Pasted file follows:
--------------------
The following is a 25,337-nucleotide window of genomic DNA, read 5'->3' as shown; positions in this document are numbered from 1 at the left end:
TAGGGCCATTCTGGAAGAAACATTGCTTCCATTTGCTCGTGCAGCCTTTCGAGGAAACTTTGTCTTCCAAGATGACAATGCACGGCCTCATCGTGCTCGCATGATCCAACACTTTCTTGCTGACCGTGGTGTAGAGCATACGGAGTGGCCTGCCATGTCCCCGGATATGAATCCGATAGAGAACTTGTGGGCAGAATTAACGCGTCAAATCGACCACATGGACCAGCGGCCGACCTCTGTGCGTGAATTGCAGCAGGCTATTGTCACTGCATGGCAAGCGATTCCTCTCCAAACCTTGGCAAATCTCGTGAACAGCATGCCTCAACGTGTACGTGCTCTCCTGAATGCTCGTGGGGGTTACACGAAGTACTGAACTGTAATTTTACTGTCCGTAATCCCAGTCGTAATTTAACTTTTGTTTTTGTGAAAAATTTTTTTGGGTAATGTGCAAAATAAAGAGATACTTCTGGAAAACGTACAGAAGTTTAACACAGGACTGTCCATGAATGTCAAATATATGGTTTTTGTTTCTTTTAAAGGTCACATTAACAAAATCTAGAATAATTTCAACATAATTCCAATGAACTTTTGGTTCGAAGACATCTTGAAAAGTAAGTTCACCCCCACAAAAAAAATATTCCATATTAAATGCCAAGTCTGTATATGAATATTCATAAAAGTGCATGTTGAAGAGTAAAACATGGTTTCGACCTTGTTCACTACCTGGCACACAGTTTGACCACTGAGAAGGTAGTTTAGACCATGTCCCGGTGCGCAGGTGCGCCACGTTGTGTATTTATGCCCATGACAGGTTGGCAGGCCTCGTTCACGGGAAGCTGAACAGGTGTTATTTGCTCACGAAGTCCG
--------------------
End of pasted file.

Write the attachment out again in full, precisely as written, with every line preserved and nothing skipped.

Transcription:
The following is a 25,337-nucleotide window of genomic DNA, read 5'->3' as shown; positions in this document are numbered from 1 at the left end:
TAGGGCCATTCTGGAAGAAACATTGCTTCCATTTGCTCGTGCAGCCTTTCGAGGAAACTTTGTCTTCCAAGATGACAATGCACGGCCTCATCGTGCTCGCATGATCCAACACTTTCTTGCTGACCGTGGTGTAGAGCATACGGAGTGGCCTGCCATGTCCCCGGATATGAATCCGATAGAGAACTTGTGGGCAGAATTAACGCGTCAAATCGACCACATGGACCAGCGGCCGACCTCTGTGCGTGAATTGCAGCAGGCTATTGTCACTGCATGGCAAGCGATTCCTCTCCAAACCTTGGCAAATCTCGTGAACAGCATGCCTCAACGTGTACGTGCTCTCCTGAATGCTCGTGGGGGTTACACGAAGTACTGAACTGTAATTTTACTGTCCGTAATCCCAGTCGTAATTTAACTTTTGTTTTTGTGAAAAATTTTTTTGGGTAATGTGCAAAATAAAGAGATACTTCTGGAAAACGTACAGAAGTTTAACACAGGACTGTCCATGAATGTCAAATATATGGTTTTTGTTTCTTTTAAAGGTCACATTAACAAAATCTAGAATAATTTCAACATAATTCCAATGAACTTTTGGTTCGAAGACATCTTGAAAAGTAAGTTCACCCCCACAAAAAAAATATTCCATATTAAATGCCAAGTCTGTATATGAATATTCATAAAAGTGCATGTTGAAGAGTAAAACATGGTTTCGACCTTGTTCACTACCTGGCACACAGTTTGACCACTGAGAAGGTAGTTTAGACCATGTCCCGGTGCGCAGGTGCGCCACGTTGTGTATTTATGCCCATGACAGGTTGGCAGGCCTCGTTCACGGGAAGCTGAACAGGTGTTATTTGCTCACGAAGTCCG